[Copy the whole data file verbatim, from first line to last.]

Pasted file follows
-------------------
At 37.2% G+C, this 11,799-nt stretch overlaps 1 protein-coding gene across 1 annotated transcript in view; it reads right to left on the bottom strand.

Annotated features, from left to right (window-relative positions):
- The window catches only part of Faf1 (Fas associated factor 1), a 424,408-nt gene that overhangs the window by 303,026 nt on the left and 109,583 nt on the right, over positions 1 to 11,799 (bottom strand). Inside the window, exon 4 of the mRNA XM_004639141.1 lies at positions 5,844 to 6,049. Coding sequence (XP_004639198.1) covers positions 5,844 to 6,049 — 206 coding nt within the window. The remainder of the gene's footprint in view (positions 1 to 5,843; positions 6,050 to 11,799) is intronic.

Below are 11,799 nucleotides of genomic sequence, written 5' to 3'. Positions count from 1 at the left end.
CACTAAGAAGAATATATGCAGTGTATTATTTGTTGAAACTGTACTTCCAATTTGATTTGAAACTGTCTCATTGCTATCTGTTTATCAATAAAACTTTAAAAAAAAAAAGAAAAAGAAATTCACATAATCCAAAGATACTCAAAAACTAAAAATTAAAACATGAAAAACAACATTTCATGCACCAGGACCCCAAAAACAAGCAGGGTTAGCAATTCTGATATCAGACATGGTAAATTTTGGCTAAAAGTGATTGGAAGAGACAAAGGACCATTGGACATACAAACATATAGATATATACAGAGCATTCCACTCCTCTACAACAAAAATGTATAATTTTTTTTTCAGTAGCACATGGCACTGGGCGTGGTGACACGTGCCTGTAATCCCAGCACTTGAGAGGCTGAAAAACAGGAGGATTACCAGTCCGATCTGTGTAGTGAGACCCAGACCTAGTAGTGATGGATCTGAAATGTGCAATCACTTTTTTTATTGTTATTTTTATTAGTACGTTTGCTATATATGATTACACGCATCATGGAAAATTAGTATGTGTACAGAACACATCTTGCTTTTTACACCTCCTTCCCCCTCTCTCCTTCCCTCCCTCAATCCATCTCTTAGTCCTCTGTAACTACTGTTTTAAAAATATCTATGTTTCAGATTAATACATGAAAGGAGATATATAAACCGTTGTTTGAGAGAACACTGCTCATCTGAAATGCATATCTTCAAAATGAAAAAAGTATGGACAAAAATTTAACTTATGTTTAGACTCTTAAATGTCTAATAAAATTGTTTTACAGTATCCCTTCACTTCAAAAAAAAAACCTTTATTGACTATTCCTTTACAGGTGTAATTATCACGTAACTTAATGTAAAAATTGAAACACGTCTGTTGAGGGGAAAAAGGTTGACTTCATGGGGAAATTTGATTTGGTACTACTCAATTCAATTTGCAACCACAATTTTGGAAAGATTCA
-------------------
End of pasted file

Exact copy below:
At 37.2% G+C, this 11,799-nt stretch overlaps 1 protein-coding gene across 1 annotated transcript in view; it reads right to left on the bottom strand.

Annotated features, from left to right (window-relative positions):
- The window catches only part of Faf1 (Fas associated factor 1), a 424,408-nt gene that overhangs the window by 303,026 nt on the left and 109,583 nt on the right, over positions 1 to 11,799 (bottom strand). Inside the window, exon 4 of the mRNA XM_004639141.1 lies at positions 5,844 to 6,049. Coding sequence (XP_004639198.1) covers positions 5,844 to 6,049 — 206 coding nt within the window. The remainder of the gene's footprint in view (positions 1 to 5,843; positions 6,050 to 11,799) is intronic.

Below are 11,799 nucleotides of genomic sequence, written 5' to 3'. Positions count from 1 at the left end.
CACTAAGAAGAATATATGCAGTGTATTATTTGTTGAAACTGTACTTCCAATTTGATTTGAAACTGTCTCATTGCTATCTGTTTATCAATAAAACTTTAAAAAAAAAAAGAAAAAGAAATTCACATAATCCAAAGATACTCAAAAACTAAAAATTAAAACATGAAAAACAACATTTCATGCACCAGGACCCCAAAAACAAGCAGGGTTAGCAATTCTGATATCAGACATGGTAAATTTTGGCTAAAAGTGATTGGAAGAGACAAAGGACCATTGGACATACAAACATATAGATATATACAGAGCATTCCACTCCTCTACAACAAAAATGTATAATTTTTTTTTCAGTAGCACATGGCACTGGGCGTGGTGACACGTGCCTGTAATCCCAGCACTTGAGAGGCTGAAAAACAGGAGGATTACCAGTCCGATCTGTGTAGTGAGACCCAGACCTAGTAGTGATGGATCTGAAATGTGCAATCACTTTTTTTATTGTTATTTTTATTAGTACGTTTGCTATATATGATTACACGCATCATGGAAAATTAGTATGTGTACAGAACACATCTTGCTTTTTACACCTCCTTCCCCCTCTCTCCTTCCCTCCCTCAATCCATCTCTTAGTCCTCTGTAACTACTGTTTTAAAAATATCTATGTTTCAGATTAATACATGAAAGGAGATATATAAACCGTTGTTTGAGAGAACACTGCTCATCTGAAATGCATATCTTCAAAATGAAAAAAGTATGGACAAAAATTTAACTTATGTTTAGACTCTTAAATGTCTAATAAAATTGTTTTACAGTATCCCTTCACTTCAAAAAAAAAACCTTTATTGACTATTCCTTTACAGGTGTAATTATCACGTAACTTAATGTAAAAATTGAAACACGTCTGTTGAGGGGAAAAAGGTTGACTTCATGGGGAAATTTGATTTGGTACTACTCAATTCAATTTGCAACCACAATTTTGGAAAGATTCA